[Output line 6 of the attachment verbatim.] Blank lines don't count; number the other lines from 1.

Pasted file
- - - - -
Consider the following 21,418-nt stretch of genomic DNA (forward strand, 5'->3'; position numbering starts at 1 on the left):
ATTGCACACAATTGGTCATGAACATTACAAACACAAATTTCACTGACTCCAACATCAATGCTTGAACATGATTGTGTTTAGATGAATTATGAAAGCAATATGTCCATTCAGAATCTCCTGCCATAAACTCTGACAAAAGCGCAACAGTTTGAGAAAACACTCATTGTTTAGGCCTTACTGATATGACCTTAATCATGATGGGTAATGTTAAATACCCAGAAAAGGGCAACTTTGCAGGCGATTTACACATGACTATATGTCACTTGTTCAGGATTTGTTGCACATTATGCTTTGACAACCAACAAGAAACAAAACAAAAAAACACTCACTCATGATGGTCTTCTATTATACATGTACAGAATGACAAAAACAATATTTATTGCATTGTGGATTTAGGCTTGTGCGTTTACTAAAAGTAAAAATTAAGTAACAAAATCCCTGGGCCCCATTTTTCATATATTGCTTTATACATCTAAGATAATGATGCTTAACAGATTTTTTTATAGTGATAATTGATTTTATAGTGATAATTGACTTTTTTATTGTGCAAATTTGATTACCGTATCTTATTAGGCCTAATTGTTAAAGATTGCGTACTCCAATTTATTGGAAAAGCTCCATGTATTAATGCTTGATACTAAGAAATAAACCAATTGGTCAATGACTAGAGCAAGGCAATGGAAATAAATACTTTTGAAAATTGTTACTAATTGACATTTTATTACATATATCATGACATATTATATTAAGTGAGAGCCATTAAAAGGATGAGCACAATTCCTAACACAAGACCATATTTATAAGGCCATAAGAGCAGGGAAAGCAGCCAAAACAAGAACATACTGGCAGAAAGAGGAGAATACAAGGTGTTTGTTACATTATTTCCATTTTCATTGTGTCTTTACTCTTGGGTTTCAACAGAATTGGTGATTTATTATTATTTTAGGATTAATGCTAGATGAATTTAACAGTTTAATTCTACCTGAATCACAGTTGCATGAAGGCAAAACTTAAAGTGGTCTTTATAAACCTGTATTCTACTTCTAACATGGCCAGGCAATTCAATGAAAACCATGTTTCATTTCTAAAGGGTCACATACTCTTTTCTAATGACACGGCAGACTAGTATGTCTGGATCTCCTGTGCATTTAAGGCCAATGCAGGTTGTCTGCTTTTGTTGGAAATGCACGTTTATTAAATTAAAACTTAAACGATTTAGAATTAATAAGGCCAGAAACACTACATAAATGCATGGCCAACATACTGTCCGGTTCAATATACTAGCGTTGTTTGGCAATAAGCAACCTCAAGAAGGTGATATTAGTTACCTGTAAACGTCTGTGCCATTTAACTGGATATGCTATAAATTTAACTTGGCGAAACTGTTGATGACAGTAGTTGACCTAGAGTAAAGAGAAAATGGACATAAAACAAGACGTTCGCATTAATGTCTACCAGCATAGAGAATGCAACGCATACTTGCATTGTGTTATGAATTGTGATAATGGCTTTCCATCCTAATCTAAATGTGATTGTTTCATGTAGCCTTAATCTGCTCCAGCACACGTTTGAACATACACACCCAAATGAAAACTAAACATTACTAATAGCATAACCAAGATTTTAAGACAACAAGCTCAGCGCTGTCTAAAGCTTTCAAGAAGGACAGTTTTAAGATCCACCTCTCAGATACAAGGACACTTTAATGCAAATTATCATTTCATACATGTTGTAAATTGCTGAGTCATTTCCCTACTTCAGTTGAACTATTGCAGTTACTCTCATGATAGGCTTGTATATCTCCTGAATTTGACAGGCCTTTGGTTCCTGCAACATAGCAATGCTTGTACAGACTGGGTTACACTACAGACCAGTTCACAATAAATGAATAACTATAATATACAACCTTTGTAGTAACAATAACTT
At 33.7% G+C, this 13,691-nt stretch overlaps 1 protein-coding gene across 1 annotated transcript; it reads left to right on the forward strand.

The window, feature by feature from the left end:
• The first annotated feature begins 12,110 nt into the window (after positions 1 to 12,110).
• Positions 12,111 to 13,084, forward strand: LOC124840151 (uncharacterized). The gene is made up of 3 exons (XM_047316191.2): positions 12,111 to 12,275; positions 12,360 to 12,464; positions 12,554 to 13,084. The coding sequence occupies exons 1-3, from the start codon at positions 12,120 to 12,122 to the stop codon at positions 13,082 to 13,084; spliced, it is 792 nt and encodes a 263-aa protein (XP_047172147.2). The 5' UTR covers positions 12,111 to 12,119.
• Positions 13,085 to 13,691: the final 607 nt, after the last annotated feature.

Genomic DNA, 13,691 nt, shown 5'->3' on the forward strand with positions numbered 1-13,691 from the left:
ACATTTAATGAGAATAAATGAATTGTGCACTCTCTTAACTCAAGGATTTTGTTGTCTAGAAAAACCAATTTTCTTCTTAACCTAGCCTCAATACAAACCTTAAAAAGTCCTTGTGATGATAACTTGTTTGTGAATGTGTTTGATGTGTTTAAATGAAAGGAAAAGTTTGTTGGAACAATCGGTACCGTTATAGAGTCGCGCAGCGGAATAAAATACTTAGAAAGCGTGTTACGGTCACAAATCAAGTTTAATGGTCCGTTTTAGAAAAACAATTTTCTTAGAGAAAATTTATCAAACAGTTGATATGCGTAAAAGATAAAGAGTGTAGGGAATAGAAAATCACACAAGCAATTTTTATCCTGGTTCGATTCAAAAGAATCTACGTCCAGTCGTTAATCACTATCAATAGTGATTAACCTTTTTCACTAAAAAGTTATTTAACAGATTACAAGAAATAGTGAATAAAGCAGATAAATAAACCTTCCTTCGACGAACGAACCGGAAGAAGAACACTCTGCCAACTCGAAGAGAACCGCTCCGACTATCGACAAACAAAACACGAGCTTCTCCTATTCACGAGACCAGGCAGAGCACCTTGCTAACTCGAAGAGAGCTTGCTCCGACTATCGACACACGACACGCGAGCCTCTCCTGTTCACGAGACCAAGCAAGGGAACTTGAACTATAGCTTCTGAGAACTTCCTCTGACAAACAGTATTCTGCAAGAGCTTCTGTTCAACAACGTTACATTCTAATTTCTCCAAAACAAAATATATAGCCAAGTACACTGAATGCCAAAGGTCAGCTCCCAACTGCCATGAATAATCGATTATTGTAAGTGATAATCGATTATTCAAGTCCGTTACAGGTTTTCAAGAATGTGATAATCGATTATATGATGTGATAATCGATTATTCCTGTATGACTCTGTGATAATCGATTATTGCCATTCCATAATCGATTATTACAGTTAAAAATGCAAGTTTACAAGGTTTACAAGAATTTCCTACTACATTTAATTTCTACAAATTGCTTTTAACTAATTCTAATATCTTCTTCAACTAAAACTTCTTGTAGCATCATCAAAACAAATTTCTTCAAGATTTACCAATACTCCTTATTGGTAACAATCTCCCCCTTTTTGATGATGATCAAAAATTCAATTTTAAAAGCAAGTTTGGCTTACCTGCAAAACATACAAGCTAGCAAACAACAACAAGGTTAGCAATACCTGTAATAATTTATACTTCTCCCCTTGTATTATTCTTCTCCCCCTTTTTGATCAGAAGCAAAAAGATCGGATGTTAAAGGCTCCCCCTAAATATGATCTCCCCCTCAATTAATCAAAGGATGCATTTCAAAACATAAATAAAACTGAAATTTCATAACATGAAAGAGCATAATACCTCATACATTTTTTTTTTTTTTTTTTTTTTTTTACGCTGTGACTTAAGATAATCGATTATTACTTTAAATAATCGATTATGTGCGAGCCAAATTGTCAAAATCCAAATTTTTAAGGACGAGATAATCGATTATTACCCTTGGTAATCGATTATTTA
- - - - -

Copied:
• Positions 12,111 to 13,084, forward strand: LOC124840151 (uncharacterized). The gene is made up of 3 exons (XM_047316191.2): positions 12,111 to 12,275; positions 12,360 to 12,464; positions 12,554 to 13,084. The coding sequence occupies exons 1-3, from the start codon at positions 12,120 to 12,122 to the stop codon at positions 13,082 to 13,084; spliced, it is 792 nt and encodes a 263-aa protein (XP_047172147.2). The 5' UTR covers positions 12,111 to 12,119.